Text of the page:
He further observed that: “It is unfortunately commonplace for experts to succumb to the natural tendency to put the interests of their own clients first, unconsciously or otherwise.”

Danger of ‘hired guns’

In essence, the expert must be independent, provide an objective and unbiased opinion, and his or her opinion should be based on relevant, accurate, and complete information. The expert should not, in any sense, be a ‘hired gun’ perceived by the litigant to be favourable to their case.

Collins J, in the Duffy case, observed that “arguably, the most significant concern about expert evidence relates to issues of objectivity, impartiality and independence”.

Concerns of that kind prompted Cresswell J to formulate a detailed statement of the duties and responsibilities of expert witnesses in the Ikarian Reefer, and “variants of it have been [regularly] cited with evident approval in this jurisdiction”.

He further commented that the Law Reform Commission has drawn on it in formulating its recommendations for legislation enshrining the general duties of the expert witness in its Report on Consolidation and Reform of Aspects of the Law of Evidence.

He goes on to state, in the context of the matters at issue in that case:

1) “It is sufficient to set out what the authors of Hodgkinson and James, Expert Evidence: Law and Practice (5th edition, 2020) suggest is ‘clear law’ in both civil and criminal cases, as follows: (1) expert evidence presented to the court should be, and should be seen to be, the independent product of the expert uninfluenced as to form or content by the exigencies of litigation; (2) an expert witness should provide independent assistance to the court by way of objective unbiased opinion in relation to matters within their expertise. An expert witness should never assume the role of advocate.”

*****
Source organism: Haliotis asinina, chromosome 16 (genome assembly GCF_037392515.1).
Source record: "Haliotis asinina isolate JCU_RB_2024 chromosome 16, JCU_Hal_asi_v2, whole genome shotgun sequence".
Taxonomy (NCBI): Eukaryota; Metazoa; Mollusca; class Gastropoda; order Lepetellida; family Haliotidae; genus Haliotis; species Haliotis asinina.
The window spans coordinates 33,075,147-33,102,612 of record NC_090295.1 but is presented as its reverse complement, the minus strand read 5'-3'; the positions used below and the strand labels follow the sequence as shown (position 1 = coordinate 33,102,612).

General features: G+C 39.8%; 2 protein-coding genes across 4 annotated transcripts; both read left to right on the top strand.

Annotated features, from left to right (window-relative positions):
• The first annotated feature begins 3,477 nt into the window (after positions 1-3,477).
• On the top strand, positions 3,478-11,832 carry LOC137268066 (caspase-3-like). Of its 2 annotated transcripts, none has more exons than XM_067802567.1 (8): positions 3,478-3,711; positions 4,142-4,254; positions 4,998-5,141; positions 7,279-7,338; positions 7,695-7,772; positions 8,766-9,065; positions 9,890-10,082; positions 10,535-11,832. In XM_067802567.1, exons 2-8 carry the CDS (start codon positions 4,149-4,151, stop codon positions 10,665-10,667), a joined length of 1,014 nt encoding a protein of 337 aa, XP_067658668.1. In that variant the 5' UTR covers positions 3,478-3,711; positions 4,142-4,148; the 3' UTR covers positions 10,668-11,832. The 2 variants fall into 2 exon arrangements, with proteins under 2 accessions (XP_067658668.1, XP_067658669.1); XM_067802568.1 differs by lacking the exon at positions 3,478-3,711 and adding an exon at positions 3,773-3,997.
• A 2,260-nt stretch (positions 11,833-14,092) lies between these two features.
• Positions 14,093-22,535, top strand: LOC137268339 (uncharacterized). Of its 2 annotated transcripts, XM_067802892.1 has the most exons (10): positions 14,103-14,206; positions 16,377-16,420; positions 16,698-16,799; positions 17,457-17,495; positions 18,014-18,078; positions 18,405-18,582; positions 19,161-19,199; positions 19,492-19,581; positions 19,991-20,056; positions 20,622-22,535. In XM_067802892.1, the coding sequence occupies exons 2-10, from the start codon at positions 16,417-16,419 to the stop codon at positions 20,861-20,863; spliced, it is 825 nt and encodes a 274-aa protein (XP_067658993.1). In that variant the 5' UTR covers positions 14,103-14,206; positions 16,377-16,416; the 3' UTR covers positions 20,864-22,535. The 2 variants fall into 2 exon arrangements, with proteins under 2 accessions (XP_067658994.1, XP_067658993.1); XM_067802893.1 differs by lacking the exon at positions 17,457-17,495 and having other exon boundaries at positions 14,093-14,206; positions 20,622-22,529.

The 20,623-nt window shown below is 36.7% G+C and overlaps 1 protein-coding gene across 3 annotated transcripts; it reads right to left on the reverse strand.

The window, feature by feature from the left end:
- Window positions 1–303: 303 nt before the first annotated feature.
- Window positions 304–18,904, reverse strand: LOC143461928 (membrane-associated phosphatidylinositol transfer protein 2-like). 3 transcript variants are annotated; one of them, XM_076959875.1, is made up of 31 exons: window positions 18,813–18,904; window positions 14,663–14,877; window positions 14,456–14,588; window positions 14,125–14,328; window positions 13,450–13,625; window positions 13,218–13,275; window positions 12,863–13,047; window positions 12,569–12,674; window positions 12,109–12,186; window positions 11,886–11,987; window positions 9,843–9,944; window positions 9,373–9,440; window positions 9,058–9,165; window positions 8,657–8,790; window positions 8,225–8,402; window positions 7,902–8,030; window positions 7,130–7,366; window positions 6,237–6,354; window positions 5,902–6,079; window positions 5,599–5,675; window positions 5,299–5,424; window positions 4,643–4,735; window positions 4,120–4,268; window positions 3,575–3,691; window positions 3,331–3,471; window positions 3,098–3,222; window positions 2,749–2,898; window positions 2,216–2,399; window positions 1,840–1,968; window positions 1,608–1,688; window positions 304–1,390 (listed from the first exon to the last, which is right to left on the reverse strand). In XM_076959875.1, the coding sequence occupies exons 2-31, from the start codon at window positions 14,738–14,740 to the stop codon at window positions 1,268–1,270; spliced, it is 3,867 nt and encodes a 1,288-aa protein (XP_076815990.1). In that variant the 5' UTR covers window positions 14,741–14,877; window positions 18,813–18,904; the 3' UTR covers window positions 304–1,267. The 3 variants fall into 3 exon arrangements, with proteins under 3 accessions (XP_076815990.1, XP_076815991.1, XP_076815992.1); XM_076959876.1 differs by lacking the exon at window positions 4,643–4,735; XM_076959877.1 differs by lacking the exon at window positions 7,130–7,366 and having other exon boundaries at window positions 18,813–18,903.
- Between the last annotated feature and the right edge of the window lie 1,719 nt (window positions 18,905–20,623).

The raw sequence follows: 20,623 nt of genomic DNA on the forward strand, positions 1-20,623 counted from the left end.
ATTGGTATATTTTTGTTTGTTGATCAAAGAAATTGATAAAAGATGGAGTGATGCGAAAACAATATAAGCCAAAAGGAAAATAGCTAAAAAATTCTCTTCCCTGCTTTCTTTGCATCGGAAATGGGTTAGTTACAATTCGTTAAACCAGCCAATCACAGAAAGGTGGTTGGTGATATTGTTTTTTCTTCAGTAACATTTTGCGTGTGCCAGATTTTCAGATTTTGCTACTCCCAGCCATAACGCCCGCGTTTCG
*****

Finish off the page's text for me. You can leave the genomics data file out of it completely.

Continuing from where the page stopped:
2) “In my opinion, these principles are ‘clear law’ in this jurisdiction also. Their essence is reflected in order 39, rule 57(1) of the Superior Courts Rules, providing as it does that ‘it is the duty of an expert to assist the court as to matters within his or her field of expertise. This duty overrides any obligation to any party paying the fee of the expert’.”

He concluded that, “where it appears that an expert is unable and/or unwilling to comply with his or her duty to give objective, impartial and independent evidence”, “then in my view their evidence should ordinarily be excluded as inadmissible”.

In his concluding comments, MacMenamin J, in dismissing the O’Leary appeal, applied the Ikarian tests when stating: “The evidence is not sufficient to conclude, in the words of Cresswell J in the Ikarian Reefer, that the testimony of the expert witnesses in this case was affected by ‘the exigencies of litigation’.

“Again, adopting the tests in the Ikarian Reefer, it has not been shown that the evidence was anything other than independent, objective and unbiased. No case has been advanced that there was some aspect of the evidence that fell below the range of duties identified in this, the main relevant legal authority cited to the court.

“There is, therefore, no sufficient basis for this court to conclude that the trial was unsatisfactory, or that the evidence was such as might have been rendered inadmissible. There is no sufficient evidence that would warrant a finding that, even had the facts regarding the charges been known, it would have affected the weight which the trial court would have attached to the evidence or its admissibility.”

Expert independence

The Supreme Court decision in Sweeney v VHI is also of interest, as it considers the Secretariat and the O’Leary decisions, and the fundamental importance of maintaining expert independence.

Experts should be fully cognisant of what Ferriter J in McLaughlin v Dealey describes as the Ikarian Reefer “classic statement of the duties of experts”, but experts should also remember that they are simply expressing an opinion as a skilled person.

The opinion should be objective, impartial, independent and unbiased, but it should also be clear, succinct and capable of being understood by a layperson.

The lawyer cannot effectively argue and be persuasive about the case unless he or she fully understands the technical evidence put forward by the expert, but the end goal of the expert should be to assist the court in reaching the correct conclusion.